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Medical Reasons for Yawning

by
author image Lori Newell
I hold a Master's degree in exercise physiology/health promotion. I am a certified fitness specialist through the American College of Spots Medicine and an IYT certified yoga teacher. I have over 25 years experience teaching classes to both general public and those with chronic illness. The above allows me to write directly to the reader based on personal experiences.
Medical Reasons for Yawning
Excessive Yawning May be a Sign of a Medical Condition Photo Credit woman yawning image by jimcox40 from <a href="http://www.fotolia.com">Fotolia.com</a>

You can yawn for many reasons; a yawn often happens when you are bored or tired. While it was once believed that you yawned when you needed more oxygen, that theory has been disproved. Everyone yawns throughout the day; however, if yawning becomes excessive, it may be indicative of a serious medical problem. If you think you have an underlying condition, talk to your doctor about your symptoms.

Sleep Disorders

Yawning is a natural response when your body is tired. However, according to the National Institutes of Health, if it happens a lot, it may be a sign of a sleep disorder, which can include insomnia, sleep apnea and narcolepsy. These conditions may inhibit you from getting a deep and restful night's sleep and will leave you tired during the day, making it hard to concentrate. With conditions such as sleep apnea and narcolepsy, you may not be aware that you have these conditions. In these cases, daytime fatigue and excessive yawning may be your only warning sign that something is wrong. Chronic fatigue or tiredness that interferes with daily activities and work should be discussed with your physician.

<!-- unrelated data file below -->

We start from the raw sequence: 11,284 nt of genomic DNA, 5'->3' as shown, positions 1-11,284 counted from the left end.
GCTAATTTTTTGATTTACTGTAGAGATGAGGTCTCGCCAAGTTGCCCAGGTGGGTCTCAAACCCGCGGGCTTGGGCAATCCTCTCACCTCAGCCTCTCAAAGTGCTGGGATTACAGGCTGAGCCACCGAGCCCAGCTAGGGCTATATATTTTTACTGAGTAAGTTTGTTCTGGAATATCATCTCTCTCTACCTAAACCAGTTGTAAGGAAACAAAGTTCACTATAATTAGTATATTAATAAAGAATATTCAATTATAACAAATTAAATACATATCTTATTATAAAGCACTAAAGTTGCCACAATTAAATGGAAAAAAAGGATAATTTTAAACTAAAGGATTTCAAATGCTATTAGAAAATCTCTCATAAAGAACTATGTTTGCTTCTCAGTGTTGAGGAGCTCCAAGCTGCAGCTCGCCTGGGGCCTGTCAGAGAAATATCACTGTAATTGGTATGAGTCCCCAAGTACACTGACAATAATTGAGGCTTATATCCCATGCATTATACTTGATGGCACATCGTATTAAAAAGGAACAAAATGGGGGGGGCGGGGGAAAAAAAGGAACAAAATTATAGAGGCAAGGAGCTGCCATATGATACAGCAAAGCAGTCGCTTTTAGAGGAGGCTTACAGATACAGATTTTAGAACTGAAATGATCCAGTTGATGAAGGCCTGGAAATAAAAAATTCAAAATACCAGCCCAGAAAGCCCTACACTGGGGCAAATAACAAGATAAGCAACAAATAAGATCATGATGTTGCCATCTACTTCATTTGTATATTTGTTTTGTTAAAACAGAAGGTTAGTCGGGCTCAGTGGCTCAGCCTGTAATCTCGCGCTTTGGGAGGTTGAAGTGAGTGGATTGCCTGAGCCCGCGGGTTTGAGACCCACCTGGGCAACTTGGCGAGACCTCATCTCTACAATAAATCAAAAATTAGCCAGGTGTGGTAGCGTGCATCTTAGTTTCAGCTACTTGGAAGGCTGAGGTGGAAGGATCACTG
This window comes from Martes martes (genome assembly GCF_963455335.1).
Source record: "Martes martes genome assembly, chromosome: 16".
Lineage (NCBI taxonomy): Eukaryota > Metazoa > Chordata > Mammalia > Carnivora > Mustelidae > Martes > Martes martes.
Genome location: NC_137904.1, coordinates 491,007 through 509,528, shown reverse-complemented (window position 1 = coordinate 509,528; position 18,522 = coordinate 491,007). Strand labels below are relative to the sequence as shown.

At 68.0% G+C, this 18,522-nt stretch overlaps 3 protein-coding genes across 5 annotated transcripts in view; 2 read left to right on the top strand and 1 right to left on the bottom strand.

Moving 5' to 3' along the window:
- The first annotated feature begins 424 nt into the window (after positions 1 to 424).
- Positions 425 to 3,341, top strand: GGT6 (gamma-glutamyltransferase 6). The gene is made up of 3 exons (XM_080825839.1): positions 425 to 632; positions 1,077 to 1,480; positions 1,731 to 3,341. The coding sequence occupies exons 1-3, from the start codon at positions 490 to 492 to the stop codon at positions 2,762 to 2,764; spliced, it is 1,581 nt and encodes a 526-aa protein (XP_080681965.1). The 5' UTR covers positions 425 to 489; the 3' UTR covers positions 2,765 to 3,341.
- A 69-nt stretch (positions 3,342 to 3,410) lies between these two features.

Heart Rhythm Abnormalities

If the supply of blood and the oxygen it carries to your brain is reduced enough, you may develop fainting spells called "syncope." This can be a temporary condition, occurring when you stand for too long, stand up too quickly, are under stress, or not feeling well. However, it can also mean that you have a heart condition. High or low blood pressure and heart rhythm irregularities can also restrict blood flow to the brain. With either situation, if your brain is not getting the blood and oxygen it needs, you may develop many symptoms including excessive yawning. If you tend to yawn more than normal and have other symptoms such as lightheadedness or fainting, see your physician to rule out serious illness.

Aortic Dissection

Aortic dissection is a tear in the aorta--the major artery that carries blood away from the heart. This condition can be inherited or can be due to a disease such as high blood pressure and coronary artery disease, both of which place a strain on the artery walls. According to the Mayo Clinic, this condition can make your short of breath and tired, which can contribute to excessive yawning. If your yawning is accompanied by trouble breathing, sweating, irregular pulse, chest pain or any other warning signs of a heart attack or stroke, you should seek medical attention.

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